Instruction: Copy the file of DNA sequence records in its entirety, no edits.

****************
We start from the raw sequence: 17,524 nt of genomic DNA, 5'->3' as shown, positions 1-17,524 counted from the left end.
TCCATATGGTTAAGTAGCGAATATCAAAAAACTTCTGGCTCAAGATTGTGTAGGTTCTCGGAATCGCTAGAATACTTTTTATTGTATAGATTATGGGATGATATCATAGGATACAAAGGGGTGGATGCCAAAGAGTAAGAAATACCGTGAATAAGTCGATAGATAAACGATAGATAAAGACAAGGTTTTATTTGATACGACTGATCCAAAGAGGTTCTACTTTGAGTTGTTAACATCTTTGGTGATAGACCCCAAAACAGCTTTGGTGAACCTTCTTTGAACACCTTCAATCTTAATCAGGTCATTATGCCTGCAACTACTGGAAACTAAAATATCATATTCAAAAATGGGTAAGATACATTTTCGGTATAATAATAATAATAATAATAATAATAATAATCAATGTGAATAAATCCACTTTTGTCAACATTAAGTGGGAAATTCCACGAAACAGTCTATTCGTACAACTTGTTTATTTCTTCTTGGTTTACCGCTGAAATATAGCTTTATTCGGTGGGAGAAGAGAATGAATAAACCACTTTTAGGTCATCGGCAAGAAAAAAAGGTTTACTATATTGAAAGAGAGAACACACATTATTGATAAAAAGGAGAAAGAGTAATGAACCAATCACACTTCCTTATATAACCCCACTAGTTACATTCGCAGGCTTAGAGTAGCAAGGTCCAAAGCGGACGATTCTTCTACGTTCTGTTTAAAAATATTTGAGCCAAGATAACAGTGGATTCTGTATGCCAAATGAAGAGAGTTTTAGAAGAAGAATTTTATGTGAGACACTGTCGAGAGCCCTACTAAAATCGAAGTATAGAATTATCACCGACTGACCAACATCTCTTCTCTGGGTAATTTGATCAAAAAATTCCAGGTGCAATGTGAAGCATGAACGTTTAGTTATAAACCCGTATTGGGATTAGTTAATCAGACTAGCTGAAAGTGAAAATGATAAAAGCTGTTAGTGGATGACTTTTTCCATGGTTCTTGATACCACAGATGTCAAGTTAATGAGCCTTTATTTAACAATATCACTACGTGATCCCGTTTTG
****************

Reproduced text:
We start from the raw sequence: 17,524 nt of genomic DNA, 5'->3' as shown, positions 1-17,524 counted from the left end.
TCCATATGGTTAAGTAGCGAATATCAAAAAACTTCTGGCTCAAGATTGTGTAGGTTCTCGGAATCGCTAGAATACTTTTTATTGTATAGATTATGGGATGATATCATAGGATACAAAGGGGTGGATGCCAAAGAGTAAGAAATACCGTGAATAAGTCGATAGATAAACGATAGATAAAGACAAGGTTTTATTTGATACGACTGATCCAAAGAGGTTCTACTTTGAGTTGTTAACATCTTTGGTGATAGACCCCAAAACAGCTTTGGTGAACCTTCTTTGAACACCTTCAATCTTAATCAGGTCATTATGCCTGCAACTACTGGAAACTAAAATATCATATTCAAAAATGGGTAAGATACATTTTCGGTATAATAATAATAATAATAATAATAATAATAATCAATGTGAATAAATCCACTTTTGTCAACATTAAGTGGGAAATTCCACGAAACAGTCTATTCGTACAACTTGTTTATTTCTTCTTGGTTTACCGCTGAAATATAGCTTTATTCGGTGGGAGAAGAGAATGAATAAACCACTTTTAGGTCATCGGCAAGAAAAAAAGGTTTACTATATTGAAAGAGAGAACACACATTATTGATAAAAAGGAGAAAGAGTAATGAACCAATCACACTTCCTTATATAACCCCACTAGTTACATTCGCAGGCTTAGAGTAGCAAGGTCCAAAGCGGACGATTCTTCTACGTTCTGTTTAAAAATATTTGAGCCAAGATAACAGTGGATTCTGTATGCCAAATGAAGAGAGTTTTAGAAGAAGAATTTTATGTGAGACACTGTCGAGAGCCCTACTAAAATCGAAGTATAGAATTATCACCGACTGACCAACATCTCTTCTCTGGGTAATTTGATCAAAAAATTCCAGGTGCAATGTGAAGCATGAACGTTTAGTTATAAACCCGTATTGGGATTAGTTAATCAGACTAGCTGAAAGTGAAAATGATAAAAGCTGTTAGTGGATGACTTTTTCCATGGTTCTTGATACCACAGATGTCAAGTTAATGAGCCTTTATTTAACAATATCACTACGTGATCCCGTTTTG